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Startup Capriza scores US$27M to Zapp legacy apps into mobile ones

Bob Brown | Oct. 31, 2014
Capriza, a startup that helps enterprises convert their legacy apps into mobile- and cloud-based ones, Thursday announced it has racked up an additional $27 million in venture funding.

Capriza, a startup that helps enterprises convert their legacy apps into mobile- and cloud-based ones, Thursday announced it has racked up an additional $27 million in venture funding. That should be enough to help Capriza scale its business on the marketing and sales side, and maybe even have enough left over to afford a drummer and bassist to form a company band (more on that later...).

The Palo Alto firm, which started in 2011 and now employs an engineering-heavy staff of about 60 people, has raised a total of $50 million. The latest funding comes courtesy of existing investors Andreessen Horowitz and Charles River Ventures, with Tenaya Capital now joining the party as well. Harmony Partners and Allen & Co., have also chipped in on this round. 

One reason investors have faith in Capriza is that its founders previously were all top executives at Mercury Interactive, an enterprise management software company that HP bought for $4.5 billion in 2006

Capriza has been selling its software-as-a-service offering for about 10 months and now counts more than 100,000 end users, including at big name customers such as Brocade and DirecTV. A subset of the customers' employees use Capriza's Designer product to rework and extend existing apps, such as customer relationship management software from SAP as well as internally-designed custom apps, into what the company calls Zapps.

Zapps are lighter weight and cloud-backed versions of the original apps designed to work fast and simply for end users regardless of where they are, but often this means people in the field using iOS, Android and other smartphones and tablets. Capriza's formula allows for apps to be reworked for specific use cases, including for small and large groups (the product is licensed based on the number of enterprise users, not the number of apps deployed).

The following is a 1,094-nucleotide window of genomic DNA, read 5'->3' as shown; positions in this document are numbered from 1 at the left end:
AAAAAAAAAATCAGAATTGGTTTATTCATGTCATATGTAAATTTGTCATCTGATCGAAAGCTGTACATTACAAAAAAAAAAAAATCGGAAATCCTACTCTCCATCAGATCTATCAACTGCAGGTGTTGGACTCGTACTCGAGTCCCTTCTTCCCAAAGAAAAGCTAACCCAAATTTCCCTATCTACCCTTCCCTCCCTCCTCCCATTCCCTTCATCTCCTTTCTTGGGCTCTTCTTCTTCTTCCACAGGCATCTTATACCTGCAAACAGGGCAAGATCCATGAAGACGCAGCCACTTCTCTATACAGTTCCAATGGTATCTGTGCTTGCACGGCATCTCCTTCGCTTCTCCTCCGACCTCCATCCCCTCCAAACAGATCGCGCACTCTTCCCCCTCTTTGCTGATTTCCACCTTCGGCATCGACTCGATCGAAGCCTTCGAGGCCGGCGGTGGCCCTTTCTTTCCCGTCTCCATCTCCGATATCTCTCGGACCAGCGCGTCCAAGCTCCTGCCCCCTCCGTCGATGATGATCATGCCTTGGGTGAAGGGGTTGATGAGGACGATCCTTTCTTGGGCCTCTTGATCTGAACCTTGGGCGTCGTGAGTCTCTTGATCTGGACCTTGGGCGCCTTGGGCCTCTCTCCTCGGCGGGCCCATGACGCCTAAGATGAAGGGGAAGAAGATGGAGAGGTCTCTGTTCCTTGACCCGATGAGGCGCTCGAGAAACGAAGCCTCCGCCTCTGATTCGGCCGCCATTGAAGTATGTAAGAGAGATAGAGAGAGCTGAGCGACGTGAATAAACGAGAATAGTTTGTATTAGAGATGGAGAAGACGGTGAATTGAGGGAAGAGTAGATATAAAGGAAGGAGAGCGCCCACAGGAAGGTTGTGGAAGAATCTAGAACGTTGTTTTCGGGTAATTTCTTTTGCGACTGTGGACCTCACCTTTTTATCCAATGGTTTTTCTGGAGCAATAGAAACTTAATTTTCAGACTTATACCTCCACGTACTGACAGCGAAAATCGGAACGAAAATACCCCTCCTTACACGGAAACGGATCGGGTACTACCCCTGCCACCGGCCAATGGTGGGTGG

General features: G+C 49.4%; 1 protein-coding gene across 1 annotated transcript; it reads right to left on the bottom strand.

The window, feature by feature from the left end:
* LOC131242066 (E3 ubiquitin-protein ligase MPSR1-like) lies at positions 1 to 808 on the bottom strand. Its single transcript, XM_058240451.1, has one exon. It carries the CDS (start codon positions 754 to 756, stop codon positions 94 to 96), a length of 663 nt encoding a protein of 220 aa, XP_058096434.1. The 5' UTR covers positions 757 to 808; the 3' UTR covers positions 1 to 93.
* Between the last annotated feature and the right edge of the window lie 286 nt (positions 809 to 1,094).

Capriza claims running Zapps is secure in large part because data is not stored on the mobile devices, and the company offers a slew of management and analytics tools for organizations to track how the mobilized apps are being used, how virtual machines are faring and more.

CTO and co-founder Oren Ariel took me through a demo of the product via screen sharing, during which he illustrated the dragging and dropping of only the most vital fields from the old apps to new mobilized ones that take advantage of web services, such as mapped addresses. Capriza customer DirecTV, he says, takes advantage of the mobile format to scan QR codes in the field, which eliminates mistakes from typing in information. End users get a "consistent, look and feel...mobile-first experience across any type of device," he says. But the apps also are rich, inheriting "years and years of business logic" from the original apps, and "injecting mobility in the right places in the business process," Ariel adds.

 

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